According to FPA.ORG two-thirds of women aged 20–24 in the UK are currently on the contraceptive pill. Similar to women in the same age group in all western countries. 

We invest a lot into research and trends at Klarskin, and a topic I have noticed coming up time and time again is women coming off the contraceptive pill and not only seeing huge physical changes and fluctuations (breakouts, weight changes, hair growth/loss, etc) but mental and emotional shifts too.

I have read several studies as to why this is, but Dr Sarah Hill’s book covers a lot of the research in a digestible way. So here are my takeaways to consider if you are coming off the contraceptive pill at any stage. If you think you have a hormonal imbalance, consult your medical practitioner and check out our blog post on signs of possible hormonal imbalances and a list of recommended remedies here: My Natural Remedies for Hormonal Imbalances.



1. Consider that there are many types of contraceptive pills on the market today. Some are estrogen dominant, some progesterone, some combined – to what extend varies vastly. If you don’t understand what type you are on ask your doctor as this could have a huge impact on the changes you experience once you come off the pill. Page 93 of Dr Hill’s book provides a breakdown of Progestins and Estrogens in some frequently used hormonal contraceptives, and splits up the generation, estrogen and progestin type and amount.


2. Dr Hill makes a point of clarifying that our hormones are not something that happen to us – we are our hormones. The pill changes our hormones, and can change our brains. It disrupts our cortisol responses (cortisol plays a huge role in telling us when both good and bad things are happening). It alters our sexual standards. Ultimately going on and off the pill has the ability to prompt a change in identity, something that scientists are still exploring.


3. Birth control pills ARE hormones. There are hormone receptors everywhere in the body that affect female sex hormones, attraction, stress, hunger, eating patterns, emotion regulation, friendships, aggression, mood, learning and many other things. It is important to realize that the pill changes who you are.


4. As pill taking women don't ovulate they don't experience the pre-ovulatory surge that increases attention to markers of genetic quality in men. This means there is a probability that women on the pill decrease the priority they place on a partner's sex appeal and instead prioritize caregiving qualities in response to the progesterone-dominant hormonal profile mimicked by the pill.


5. Pill taking women have altered cortisol levels. One study shows how cortisol should follow a circadian rhythm, reaching its daily peak 30 mins after waking up, however women on the pill have lower morning cortisol levels and even lower cortisol levels than what is observed in most healthy adults in the afternoon. This study also measured administered cortisol doses in pill and non pill taking women and essentially concluded that women on the pill have maxed out their ability to manage excess cortisol, which can essentially lead to chronic stress. Dr Hill explains that the science is still new on this, but suggests these responses could lead to negative effects on your brain, moods and even immune system.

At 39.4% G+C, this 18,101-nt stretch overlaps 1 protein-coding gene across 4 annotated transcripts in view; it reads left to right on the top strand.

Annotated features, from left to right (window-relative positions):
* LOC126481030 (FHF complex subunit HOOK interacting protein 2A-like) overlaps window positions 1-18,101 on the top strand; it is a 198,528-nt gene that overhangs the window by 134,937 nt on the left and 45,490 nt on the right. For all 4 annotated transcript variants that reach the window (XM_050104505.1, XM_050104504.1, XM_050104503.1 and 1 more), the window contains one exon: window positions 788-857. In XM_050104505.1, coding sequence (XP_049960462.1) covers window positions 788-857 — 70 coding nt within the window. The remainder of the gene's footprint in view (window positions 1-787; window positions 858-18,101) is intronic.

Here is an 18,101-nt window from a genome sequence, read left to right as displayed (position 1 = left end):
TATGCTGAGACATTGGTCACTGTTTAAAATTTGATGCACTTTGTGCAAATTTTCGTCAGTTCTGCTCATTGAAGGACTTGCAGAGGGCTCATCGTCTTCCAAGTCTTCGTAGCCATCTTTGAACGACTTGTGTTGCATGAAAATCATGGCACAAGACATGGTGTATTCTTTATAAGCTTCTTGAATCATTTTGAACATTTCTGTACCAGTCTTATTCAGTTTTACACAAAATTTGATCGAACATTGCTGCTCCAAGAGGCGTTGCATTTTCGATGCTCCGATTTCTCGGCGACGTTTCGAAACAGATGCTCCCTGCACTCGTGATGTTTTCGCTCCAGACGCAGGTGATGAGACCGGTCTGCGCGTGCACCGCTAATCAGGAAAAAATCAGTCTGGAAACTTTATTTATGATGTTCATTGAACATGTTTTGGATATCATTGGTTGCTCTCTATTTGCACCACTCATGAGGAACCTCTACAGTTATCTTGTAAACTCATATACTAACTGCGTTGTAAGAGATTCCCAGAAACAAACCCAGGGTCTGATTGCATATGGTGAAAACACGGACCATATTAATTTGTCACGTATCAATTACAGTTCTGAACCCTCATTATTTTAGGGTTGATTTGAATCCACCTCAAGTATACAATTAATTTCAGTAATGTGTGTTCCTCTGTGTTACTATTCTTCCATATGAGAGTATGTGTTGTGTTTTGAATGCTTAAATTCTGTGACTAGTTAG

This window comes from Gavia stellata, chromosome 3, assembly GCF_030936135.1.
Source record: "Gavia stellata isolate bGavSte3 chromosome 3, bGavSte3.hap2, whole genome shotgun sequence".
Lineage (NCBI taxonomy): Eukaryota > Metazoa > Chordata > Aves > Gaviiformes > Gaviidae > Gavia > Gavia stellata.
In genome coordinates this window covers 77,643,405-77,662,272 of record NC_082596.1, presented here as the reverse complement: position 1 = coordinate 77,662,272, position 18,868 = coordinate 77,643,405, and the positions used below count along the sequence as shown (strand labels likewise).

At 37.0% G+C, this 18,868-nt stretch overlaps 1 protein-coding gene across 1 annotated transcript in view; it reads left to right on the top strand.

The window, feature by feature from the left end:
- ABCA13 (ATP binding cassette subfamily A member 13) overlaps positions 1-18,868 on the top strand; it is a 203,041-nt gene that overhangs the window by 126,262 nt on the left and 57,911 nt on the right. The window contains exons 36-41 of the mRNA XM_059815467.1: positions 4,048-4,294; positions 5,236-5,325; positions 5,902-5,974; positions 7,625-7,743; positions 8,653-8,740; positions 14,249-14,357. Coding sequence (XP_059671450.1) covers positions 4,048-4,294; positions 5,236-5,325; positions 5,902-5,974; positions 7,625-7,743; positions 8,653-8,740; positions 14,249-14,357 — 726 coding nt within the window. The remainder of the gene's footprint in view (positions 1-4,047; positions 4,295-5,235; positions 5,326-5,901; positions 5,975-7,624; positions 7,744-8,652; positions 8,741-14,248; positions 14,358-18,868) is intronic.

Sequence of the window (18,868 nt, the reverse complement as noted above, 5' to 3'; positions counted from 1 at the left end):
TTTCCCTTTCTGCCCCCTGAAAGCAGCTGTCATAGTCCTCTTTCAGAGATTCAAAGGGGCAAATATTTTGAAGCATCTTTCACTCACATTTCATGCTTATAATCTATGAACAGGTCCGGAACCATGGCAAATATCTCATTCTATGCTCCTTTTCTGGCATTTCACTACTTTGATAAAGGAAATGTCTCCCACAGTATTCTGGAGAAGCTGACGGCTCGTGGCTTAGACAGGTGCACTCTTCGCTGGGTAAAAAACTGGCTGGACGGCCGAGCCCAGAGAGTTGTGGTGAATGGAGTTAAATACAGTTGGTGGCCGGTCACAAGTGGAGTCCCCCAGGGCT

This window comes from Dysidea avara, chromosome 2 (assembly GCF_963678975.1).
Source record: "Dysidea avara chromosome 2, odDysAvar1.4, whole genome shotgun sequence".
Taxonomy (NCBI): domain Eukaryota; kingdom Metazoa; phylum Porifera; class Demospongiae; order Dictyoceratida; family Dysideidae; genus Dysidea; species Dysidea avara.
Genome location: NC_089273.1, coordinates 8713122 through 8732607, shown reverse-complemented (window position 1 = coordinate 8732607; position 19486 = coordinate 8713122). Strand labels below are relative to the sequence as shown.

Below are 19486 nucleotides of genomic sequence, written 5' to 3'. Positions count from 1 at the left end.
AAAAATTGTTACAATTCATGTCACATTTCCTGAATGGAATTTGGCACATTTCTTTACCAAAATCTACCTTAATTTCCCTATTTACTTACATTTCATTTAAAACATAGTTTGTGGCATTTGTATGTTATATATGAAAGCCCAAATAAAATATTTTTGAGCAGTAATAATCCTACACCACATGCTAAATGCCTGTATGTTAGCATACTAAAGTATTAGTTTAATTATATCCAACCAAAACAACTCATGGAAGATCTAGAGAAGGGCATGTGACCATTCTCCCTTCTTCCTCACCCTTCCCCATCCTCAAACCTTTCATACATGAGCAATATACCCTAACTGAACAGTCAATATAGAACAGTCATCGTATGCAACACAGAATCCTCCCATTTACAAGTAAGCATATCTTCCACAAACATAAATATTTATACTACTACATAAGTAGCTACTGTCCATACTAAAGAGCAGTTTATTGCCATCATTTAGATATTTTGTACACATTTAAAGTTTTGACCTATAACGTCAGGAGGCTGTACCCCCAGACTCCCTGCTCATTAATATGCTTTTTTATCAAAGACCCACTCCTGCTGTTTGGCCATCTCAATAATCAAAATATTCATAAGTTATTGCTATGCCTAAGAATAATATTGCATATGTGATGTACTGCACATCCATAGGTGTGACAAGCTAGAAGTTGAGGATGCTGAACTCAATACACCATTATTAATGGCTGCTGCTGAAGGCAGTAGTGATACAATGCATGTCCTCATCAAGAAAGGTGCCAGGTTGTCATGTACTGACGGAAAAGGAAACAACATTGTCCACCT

6. Our moods are influenced in significant ways by our hormones, and due to this the pill has the ability to change howe we feel. Sometimes this is for the worse, but in the case of PMS this could be for the better (see point

7. The pill has proven useful in helping regulate extreme PMS symptoms. Dr Hill explains that PMS and PMDD symptoms are believed to be caused by abnormal psychological responses to changing levels of hormones across the cycle. The Pill keeps these hormonal fluctuations stable and unchanging.



I will conclude by saying that Dr. Hill makes it clear that there is a direct correlation between the number of women receiving bachelor's degrees, progressing professionally, and the contraceptive pill. Although men used to earn more college degrees than women, women are now outperforming men by most educational metrics. This is only one of many benefits that the contraceptive pill has afforded us by taking the risk of pregnancy away - and this is no small feat. Dr. Hill mentions the benefits the pill has had for women many times in her book and goes in depth about the socio-economic progress we have made as women thanks to the contraceptive pill.


Even with all of this information, I think 'How the Pill Changes Everything' is an important read for every woman coming off the contraceptive pill. Speaking with customers daily, there is so much confusion yet so many obvious links between our hormones and our minds, bodies, and even achievements in life that we should be aware of.  

Hope you enjoyed our first book review :)

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